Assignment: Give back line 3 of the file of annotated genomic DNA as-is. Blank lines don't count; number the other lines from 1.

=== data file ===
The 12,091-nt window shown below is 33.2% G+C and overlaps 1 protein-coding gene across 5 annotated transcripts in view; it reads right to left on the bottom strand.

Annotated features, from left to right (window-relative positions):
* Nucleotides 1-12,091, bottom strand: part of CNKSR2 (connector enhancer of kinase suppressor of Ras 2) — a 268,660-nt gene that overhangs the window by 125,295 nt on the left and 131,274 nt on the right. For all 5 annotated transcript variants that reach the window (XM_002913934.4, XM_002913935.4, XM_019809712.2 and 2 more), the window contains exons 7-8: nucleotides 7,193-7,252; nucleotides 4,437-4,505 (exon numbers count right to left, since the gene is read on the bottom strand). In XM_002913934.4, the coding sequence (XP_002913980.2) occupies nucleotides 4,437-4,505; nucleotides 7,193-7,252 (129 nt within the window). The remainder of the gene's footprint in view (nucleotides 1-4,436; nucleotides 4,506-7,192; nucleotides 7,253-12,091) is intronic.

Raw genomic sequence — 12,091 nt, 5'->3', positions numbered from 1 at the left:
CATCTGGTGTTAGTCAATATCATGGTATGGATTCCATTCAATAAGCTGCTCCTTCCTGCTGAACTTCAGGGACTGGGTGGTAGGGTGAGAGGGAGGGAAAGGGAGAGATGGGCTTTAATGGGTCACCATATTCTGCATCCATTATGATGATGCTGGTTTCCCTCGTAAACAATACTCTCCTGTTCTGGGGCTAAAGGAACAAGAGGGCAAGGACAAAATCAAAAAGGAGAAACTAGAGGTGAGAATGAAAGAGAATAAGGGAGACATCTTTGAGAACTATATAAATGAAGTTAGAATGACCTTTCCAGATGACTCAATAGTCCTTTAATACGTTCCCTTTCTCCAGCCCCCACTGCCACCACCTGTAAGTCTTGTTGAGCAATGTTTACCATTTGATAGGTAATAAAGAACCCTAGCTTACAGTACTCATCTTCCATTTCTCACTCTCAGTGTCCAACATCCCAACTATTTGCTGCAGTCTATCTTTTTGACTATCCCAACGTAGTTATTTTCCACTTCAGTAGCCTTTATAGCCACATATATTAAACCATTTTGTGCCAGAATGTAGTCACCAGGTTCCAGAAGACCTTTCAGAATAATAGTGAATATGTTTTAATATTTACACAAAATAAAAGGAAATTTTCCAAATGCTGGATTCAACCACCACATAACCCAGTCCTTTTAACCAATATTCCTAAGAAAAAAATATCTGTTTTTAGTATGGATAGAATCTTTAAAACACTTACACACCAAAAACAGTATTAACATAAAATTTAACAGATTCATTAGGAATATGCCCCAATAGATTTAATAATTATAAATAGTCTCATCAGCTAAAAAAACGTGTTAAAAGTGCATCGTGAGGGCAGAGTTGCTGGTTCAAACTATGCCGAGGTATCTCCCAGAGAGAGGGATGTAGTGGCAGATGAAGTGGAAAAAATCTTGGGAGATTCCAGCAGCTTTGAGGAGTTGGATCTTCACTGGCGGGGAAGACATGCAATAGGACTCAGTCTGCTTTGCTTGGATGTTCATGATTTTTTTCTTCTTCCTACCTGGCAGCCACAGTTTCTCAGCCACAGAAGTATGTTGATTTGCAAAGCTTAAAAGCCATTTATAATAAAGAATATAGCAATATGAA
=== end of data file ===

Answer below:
* Nucleotides 1-12,091, bottom strand: part of CNKSR2 (connector enhancer of kinase suppressor of Ras 2) — a 268,660-nt gene that overhangs the window by 125,295 nt on the left and 131,274 nt on the right. For all 5 annotated transcript variants that reach the window (XM_002913934.4, XM_002913935.4, XM_019809712.2 and 2 more), the window contains exons 7-8: nucleotides 7,193-7,252; nucleotides 4,437-4,505 (exon numbers count right to left, since the gene is read on the bottom strand). In XM_002913934.4, the coding sequence (XP_002913980.2) occupies nucleotides 4,437-4,505; nucleotides 7,193-7,252 (129 nt within the window). The remainder of the gene's footprint in view (nucleotides 1-4,436; nucleotides 4,506-7,192; nucleotides 7,253-12,091) is intronic.